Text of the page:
Helen Ghosh, the Home Office’s permanent secretary and chairwoman of its Science Advisory Committee, has said she is not independent and would be happy to “reconsider” her dual role.
Ghosh found herself in the firing line when giving evidence to the House of Lords Science and Technology Committee on 13 December as part of its inquiry into the role of chief scientific advisers.
Committee members Phil Willis, a Liberal Democrat peer, and Jack Cunningham, a Labour peer, raised concerns about her role by quoting evidence from the Government Office for Science. This stated that science advisory councils are set up to “provide departments with strategic, independent expert and cross-cutting advice and also to challenge department’s management and use of science”.
“I question, Dame Helen, whether in fact you, as the permanent secretary, chairing not only the so-called ‘independent challenge’ and also having the CSA reporting to you, is in fact a healthy way of creating independent challenge within the Home Office,” said Willis.
“You’re chair [of HOSAC] and you’re also responsible for the management of the HO. How can you challenge your own management…isn’t that just a clear conflict of interest?” added Cunningham.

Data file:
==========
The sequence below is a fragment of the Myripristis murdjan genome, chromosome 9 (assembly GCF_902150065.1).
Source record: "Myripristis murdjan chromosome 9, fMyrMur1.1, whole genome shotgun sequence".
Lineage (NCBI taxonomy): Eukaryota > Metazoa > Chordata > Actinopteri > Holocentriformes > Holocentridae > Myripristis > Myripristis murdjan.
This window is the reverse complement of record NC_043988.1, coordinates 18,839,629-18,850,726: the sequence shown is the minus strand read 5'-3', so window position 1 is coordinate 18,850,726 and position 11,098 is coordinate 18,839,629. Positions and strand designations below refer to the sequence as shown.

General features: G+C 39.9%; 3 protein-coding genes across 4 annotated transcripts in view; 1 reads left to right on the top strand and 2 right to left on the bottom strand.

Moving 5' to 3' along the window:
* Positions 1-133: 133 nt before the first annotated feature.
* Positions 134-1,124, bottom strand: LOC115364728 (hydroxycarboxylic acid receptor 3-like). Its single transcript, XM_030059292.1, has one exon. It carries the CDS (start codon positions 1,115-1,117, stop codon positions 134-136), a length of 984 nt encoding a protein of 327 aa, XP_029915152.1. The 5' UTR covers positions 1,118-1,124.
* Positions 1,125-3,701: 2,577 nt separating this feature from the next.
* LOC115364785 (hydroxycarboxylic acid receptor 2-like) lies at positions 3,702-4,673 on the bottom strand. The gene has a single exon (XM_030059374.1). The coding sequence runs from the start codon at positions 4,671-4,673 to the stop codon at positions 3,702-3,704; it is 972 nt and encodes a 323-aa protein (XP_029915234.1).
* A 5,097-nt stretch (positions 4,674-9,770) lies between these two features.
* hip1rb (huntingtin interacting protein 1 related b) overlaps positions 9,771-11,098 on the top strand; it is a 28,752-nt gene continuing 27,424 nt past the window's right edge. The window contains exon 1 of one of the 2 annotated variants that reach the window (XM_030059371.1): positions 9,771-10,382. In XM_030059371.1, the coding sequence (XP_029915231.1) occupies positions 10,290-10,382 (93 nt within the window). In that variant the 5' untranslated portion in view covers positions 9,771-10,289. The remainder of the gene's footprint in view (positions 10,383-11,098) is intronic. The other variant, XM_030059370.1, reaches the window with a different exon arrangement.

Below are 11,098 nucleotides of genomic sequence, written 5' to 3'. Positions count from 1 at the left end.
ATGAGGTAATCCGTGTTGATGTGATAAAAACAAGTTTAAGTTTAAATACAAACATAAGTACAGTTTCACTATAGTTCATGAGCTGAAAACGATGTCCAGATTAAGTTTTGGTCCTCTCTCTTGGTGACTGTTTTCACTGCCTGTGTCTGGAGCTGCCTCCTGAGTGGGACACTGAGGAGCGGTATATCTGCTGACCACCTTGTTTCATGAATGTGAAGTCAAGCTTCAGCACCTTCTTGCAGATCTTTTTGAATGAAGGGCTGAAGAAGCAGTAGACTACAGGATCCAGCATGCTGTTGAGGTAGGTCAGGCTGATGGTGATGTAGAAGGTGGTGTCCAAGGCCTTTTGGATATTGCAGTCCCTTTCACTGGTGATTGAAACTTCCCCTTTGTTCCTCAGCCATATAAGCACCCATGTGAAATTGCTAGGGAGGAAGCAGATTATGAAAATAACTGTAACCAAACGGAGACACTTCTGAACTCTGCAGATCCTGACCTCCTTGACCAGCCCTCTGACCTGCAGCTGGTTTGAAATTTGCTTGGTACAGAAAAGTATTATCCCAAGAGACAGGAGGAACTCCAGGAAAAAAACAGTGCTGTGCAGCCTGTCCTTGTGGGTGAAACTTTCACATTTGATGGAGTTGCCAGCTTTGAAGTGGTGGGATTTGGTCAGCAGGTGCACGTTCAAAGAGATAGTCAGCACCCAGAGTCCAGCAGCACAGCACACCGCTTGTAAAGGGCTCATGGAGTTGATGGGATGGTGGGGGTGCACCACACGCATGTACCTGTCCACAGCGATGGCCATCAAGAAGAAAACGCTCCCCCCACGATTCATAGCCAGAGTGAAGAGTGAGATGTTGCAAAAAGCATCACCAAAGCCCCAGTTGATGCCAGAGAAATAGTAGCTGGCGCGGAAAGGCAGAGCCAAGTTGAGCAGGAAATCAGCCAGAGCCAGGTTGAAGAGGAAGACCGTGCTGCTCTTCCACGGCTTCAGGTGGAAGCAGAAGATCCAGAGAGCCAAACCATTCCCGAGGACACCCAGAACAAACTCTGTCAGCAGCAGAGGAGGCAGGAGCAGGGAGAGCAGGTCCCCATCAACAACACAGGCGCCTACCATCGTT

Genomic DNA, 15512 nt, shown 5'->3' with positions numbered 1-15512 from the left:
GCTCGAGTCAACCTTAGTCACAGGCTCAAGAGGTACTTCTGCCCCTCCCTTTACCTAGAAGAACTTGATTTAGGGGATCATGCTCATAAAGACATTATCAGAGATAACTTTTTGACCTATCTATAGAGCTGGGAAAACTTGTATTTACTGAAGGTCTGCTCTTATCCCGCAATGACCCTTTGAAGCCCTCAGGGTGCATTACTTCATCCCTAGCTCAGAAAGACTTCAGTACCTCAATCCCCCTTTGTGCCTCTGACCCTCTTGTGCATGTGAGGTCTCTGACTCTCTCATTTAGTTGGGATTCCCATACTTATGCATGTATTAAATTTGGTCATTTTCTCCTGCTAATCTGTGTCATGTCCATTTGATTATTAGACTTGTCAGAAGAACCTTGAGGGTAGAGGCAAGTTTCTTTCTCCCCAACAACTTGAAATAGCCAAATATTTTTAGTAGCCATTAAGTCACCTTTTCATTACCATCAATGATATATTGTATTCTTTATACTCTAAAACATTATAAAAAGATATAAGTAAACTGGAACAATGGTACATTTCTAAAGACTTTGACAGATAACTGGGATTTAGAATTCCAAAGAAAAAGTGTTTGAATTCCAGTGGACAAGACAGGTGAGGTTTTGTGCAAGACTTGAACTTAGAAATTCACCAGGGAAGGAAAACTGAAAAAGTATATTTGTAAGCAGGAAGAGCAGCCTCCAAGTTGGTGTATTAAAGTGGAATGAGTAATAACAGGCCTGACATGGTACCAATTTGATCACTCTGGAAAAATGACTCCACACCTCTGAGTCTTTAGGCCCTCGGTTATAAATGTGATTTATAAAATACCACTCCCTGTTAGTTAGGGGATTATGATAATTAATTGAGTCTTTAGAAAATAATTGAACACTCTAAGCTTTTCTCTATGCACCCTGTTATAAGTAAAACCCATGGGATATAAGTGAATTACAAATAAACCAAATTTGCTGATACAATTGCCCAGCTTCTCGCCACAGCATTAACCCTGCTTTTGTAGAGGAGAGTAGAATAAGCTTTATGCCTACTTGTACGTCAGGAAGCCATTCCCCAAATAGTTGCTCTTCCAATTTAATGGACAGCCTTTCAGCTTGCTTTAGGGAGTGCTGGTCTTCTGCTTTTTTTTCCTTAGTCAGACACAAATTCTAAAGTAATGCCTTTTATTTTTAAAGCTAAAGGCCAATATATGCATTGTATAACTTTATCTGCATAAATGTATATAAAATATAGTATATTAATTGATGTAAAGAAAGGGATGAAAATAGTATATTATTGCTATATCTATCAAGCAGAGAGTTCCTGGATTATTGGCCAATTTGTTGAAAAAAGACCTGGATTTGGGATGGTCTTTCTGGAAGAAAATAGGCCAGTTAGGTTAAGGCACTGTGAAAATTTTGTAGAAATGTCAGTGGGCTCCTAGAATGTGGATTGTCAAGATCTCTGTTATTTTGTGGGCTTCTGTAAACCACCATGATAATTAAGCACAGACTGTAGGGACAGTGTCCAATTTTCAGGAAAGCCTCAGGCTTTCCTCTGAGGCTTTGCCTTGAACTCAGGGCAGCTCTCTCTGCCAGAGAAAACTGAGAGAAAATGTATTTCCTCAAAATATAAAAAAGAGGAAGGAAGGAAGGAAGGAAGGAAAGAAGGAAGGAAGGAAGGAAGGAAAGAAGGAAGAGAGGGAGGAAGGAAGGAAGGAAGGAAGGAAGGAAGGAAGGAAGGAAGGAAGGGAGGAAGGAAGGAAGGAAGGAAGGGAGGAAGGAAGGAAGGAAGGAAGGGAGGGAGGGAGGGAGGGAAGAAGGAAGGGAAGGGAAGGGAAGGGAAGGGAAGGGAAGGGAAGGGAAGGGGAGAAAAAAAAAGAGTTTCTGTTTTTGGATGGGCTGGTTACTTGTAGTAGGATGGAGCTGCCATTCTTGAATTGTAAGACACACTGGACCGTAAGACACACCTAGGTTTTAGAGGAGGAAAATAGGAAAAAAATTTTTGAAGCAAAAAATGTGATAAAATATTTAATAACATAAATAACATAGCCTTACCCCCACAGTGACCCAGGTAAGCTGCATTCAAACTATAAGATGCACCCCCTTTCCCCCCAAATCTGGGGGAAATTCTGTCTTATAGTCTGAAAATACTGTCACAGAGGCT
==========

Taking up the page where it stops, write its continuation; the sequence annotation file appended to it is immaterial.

Ghosh responded that she isn’t independent and the comments are a “fair cop”.
“My honest response to you is that I was surprised that this was the system I inherited,” she said. “I’m very happy if the outcome of this committee is to consider whether I should be the chair or whether one of my distinguished members of the committee should be chair.”
However, despite acknowledging the problem, Gosh argued that her two functions could actually be good for science in the Home Office. She said it could in fact make the voice of the CSA more powerful in policymaking discussions than it would be if a scientific member—reporting the CSA—chaired the committee.
She also argued that individual subject-specific committees feeding advice to HOSAC are completely independent.
Also giving evidence at the session was John Shepherd, chairman of the Department of Energy and Climate Change’s Scientific Advisory Group and Ian Poll, chairman of the Defence Scientific Advisory Council, which advises the Ministry of Defence.
Shepherd said he is “satisfied” that his group meets Go Science’s description of the role “in terms of the advice and the challenge”. However, he added, as the group is fairly new it has not yet gone into challenging the department’s science spending, although it is “something on our list”.
Meanwhile, Poll said that the MoD’s CSA uses the council as “part of the process in planning R&D spend for the budget”. In addition, he said, it also has its own independent activity and highlighted that the committee had brought the issue of climate change into the wider thinking of the MoD.
“Our role is to give the decision makers the best view of what’s out there—they then decide what to do with it,” he said.